- South Georgia & the Falklands: Many people decide to visit both South Georgia and the Falklands on their journey to the White Continent. A pit-stop in the Falklands allows you to absorb nature – from penguin rookeries to bird-watching to sheep pastures – all while having the opportunity to stroll the cutesy streets. Soak it in because this will be the last bit of “civilization” that you will see for a while. As you continue to approach South Georgia, you will witness the rugged, mountainous terrain, all while exploring glacier-carved coves and rugged shores. What is most impressive about South Georgia though are the colonies of King penguins, as well as fur and elephant seals.
Getting to Antarctica
As a budget-conscious traveler, I was worried that Antarctica would be too pricey for me to afford at such a young age. After days of researching the voyage, I stumbled upon OneOcean, through the Expedition Trips website. OneOcean is perfect if you are looking for a smaller, more affordable trip. Their stabilized expedition ships provide comfortable accommodations, varied amenities, and round the clock activities.
Naturally, not everyone needs to visit Antarctica on a budget. For those a little more financially stable, you have a few options:
- Linblad Expeditions-National Geographic: Who doesn’t want National Geographic photographers documenting his journey to Antarctica? The Explorer, deemed the best luxury ship, not only offers a fantastic expedition team, but an underwater specialist as well that will shoot high-definition underwater photos of the deep sea.
- Quark Expeditions: Worried about seasickness while crossing to Antarctica? Not to worry! Quark offers the ability to fly to Antarctica and avoid the Drake Passage all together!
- Silversea: If elegance is what you are looking for, this high-class cruise is the one for you. With nearly one crew member per guest and butler service, Silversea knows how to go above and beyond.
- Oceanwide: On the search for Emperor Penguins? Well, they are only available via helicopter. Luckily, Oceanwide offers helicopter landings, giving you the ability to see the much-anticipated Emperor Penguins!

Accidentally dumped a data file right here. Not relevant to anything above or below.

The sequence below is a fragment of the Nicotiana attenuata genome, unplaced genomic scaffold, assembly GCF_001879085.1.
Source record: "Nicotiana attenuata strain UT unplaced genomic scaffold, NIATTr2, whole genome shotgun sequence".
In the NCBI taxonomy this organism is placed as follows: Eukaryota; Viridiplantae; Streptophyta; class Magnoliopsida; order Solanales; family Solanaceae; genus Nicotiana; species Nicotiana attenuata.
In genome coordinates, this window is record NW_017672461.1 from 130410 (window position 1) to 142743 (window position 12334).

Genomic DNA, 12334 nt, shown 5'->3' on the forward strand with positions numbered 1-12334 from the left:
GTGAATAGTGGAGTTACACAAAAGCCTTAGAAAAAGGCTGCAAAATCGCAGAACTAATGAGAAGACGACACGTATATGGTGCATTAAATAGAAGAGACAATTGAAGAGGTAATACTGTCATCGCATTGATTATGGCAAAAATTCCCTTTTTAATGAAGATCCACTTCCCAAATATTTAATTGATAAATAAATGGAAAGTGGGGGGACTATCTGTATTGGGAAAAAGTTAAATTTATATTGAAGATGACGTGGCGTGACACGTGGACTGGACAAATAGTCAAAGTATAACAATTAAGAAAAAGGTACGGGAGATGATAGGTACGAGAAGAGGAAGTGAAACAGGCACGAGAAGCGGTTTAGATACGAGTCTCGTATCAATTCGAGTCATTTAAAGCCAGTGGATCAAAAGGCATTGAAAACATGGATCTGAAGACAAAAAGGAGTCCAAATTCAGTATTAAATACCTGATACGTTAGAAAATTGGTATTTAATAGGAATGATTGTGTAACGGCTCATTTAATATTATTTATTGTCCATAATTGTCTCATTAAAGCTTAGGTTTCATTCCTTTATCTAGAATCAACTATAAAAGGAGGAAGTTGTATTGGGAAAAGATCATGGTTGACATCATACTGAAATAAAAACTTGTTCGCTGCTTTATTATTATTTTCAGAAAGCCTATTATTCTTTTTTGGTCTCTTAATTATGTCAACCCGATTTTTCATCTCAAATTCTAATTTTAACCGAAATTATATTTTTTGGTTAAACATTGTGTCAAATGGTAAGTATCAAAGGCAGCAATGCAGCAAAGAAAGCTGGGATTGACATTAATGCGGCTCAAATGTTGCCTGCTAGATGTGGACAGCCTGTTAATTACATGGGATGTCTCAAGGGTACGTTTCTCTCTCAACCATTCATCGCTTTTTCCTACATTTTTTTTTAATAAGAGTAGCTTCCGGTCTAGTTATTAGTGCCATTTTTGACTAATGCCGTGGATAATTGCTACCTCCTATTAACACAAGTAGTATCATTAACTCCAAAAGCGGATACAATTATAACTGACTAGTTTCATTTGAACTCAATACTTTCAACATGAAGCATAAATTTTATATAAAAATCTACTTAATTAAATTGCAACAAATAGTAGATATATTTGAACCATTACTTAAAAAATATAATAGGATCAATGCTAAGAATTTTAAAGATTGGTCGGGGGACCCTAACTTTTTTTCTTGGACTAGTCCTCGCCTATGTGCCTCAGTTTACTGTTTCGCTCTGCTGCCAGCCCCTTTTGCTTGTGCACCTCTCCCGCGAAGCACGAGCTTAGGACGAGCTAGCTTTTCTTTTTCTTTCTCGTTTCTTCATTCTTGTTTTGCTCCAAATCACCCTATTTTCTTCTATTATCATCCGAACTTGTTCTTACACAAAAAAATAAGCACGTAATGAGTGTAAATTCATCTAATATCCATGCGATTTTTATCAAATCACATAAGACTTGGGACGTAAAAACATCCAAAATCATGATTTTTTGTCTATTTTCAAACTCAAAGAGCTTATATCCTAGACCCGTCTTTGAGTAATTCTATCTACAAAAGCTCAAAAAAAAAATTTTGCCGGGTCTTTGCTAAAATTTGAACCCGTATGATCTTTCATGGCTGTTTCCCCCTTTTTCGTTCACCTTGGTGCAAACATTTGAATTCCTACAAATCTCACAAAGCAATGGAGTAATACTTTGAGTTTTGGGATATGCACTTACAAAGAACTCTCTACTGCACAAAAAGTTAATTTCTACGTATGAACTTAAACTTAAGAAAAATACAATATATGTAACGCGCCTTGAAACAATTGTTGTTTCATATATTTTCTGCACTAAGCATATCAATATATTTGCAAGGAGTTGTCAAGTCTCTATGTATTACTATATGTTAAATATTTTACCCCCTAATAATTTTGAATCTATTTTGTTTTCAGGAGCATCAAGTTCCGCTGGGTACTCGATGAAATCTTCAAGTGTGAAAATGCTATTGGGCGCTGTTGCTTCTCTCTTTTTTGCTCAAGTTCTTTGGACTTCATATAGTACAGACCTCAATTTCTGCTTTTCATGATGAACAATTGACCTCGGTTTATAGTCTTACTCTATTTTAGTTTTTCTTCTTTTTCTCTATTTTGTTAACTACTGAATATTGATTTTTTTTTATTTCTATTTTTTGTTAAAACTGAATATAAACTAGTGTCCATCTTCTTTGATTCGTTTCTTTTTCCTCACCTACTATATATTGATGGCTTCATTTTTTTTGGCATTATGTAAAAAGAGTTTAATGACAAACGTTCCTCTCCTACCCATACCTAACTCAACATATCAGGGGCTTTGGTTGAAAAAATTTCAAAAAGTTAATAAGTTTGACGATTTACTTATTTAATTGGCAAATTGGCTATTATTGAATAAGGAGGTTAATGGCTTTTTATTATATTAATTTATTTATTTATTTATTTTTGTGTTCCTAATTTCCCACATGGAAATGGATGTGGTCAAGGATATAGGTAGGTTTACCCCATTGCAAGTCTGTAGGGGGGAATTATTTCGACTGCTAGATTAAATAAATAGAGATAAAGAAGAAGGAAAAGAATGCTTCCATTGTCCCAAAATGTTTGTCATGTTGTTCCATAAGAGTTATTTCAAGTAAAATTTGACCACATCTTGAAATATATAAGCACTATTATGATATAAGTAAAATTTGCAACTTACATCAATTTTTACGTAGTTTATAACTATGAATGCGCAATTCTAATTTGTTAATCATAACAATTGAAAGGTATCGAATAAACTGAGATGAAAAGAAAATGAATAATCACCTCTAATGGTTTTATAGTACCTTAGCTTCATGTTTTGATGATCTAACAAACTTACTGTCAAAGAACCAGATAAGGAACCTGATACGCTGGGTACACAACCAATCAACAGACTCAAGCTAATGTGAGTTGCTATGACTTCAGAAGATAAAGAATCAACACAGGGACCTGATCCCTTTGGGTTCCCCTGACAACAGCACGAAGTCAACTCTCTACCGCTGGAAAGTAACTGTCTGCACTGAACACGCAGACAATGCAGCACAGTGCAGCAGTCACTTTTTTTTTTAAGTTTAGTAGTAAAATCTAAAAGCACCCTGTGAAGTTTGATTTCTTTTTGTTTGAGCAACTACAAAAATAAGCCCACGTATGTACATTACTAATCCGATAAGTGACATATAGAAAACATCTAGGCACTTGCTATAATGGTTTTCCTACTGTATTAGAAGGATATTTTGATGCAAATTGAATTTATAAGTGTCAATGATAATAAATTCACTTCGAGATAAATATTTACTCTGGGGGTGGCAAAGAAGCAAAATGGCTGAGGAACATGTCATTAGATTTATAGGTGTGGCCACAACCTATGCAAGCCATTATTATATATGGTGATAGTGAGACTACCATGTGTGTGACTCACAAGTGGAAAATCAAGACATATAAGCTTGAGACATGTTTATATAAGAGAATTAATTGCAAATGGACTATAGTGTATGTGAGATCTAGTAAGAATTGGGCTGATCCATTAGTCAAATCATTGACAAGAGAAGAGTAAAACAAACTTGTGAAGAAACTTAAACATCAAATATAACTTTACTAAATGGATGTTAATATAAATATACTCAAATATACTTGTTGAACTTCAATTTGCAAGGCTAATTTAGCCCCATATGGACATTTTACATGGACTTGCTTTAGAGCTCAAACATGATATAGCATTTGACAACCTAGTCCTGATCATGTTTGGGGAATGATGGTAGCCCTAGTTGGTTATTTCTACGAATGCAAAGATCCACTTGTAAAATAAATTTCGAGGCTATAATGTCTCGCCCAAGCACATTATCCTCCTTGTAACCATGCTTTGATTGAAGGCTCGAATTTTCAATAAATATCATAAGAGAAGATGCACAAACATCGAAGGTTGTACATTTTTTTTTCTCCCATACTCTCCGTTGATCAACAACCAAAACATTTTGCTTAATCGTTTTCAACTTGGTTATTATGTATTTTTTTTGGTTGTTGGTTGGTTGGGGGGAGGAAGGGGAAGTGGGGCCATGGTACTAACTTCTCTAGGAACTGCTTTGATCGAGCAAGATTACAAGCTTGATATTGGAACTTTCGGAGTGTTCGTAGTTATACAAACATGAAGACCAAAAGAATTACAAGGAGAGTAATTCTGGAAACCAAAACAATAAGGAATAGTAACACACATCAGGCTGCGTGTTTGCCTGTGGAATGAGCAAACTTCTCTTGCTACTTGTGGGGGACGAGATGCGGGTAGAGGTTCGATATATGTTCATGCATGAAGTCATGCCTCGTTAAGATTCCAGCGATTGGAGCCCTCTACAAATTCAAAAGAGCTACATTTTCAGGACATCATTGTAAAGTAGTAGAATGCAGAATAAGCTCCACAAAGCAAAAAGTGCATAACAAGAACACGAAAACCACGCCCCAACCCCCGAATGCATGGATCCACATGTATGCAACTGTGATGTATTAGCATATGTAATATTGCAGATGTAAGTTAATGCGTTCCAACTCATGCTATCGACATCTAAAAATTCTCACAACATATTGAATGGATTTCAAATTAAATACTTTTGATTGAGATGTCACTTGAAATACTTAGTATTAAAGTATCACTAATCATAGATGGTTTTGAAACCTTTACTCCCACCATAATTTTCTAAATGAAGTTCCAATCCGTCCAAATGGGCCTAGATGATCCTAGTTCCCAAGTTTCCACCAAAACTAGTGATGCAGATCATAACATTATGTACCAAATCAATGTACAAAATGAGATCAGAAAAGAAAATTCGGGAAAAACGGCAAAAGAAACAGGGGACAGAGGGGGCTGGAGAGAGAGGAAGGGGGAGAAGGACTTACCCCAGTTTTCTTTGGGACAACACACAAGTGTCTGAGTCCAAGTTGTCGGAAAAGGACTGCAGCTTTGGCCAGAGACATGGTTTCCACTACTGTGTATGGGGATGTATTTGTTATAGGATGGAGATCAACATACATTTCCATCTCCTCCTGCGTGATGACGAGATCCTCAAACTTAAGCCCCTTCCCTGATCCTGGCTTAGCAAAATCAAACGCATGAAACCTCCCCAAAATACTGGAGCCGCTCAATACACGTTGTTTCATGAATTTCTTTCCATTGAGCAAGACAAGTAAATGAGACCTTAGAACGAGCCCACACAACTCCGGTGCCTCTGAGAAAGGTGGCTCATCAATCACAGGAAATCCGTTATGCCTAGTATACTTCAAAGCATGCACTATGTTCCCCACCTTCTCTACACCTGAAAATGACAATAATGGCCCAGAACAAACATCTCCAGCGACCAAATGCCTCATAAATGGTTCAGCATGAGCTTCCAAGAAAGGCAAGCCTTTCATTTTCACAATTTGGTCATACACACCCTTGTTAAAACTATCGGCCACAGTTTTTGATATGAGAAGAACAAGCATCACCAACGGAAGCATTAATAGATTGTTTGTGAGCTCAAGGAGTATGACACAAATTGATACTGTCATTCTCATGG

- The Antarctic tour season is from the first of November until mid-March. It is too unsafe for everyday tourists to travel to Antarctica outside of these months.
- All ships headed toward West Antarctica depart from Ushuaia, Argentina. It is typical to have a layover in Buenos Aires and transfer to Ushuaia via Aerolineas Argentina or LAN airlines. Ships headed toward East Antarctica typically embark from Dunedin, New Zealand.
- Layers are key! You will not be as cold as you would think, as long as you dress properly.
- Remember, from mid-December to mid-January there are 24 hours of daylight; the nights become shorter as we approach the solstice and farther as we move away from the solstice. If you are traveling outside of these dates, there will still be only a few short hours of darkness at night.
- Anyone can venture to Antarctica. Young, old, families, couples, professionals, photographers, and adrenaline-junkies alike are bound to have a fantastic journey.
- Ever heard of the “Drake Shake?” It is a term used to describe the Drake Passage, as it is known to be some of the roughest waters in the world. If you have a weak stomach and/or are not keen on taking seasickness pills, you may want to consider flying to Antarctica to avoid the notorious “Drake Shake!”
Sarah recently graduated early from New York University with honors in Media, Culture, and Communications (and a minor in the Business of Entertainment, Media, and Technology). She has been to over thirty countries spanning six continents and lives life to the fullest with utmost zest. Her travel highlights include paragliding through the Swiss Alps, ringing in the New Year on Copacabana Beach in Rio de Janeiro, eating her way through Italy, trekking through Patagonia, seeing sea lions bathe their newborn pups in the Galápagos Islands, hiking from the Mediterranean Sea to the Sea of Galilee, and polar plunging on Christmas Day in Antarctica. To read more about her adventures you can follow her at www.thefivefoottraveler.com, Facebook, Twitter, or Instagram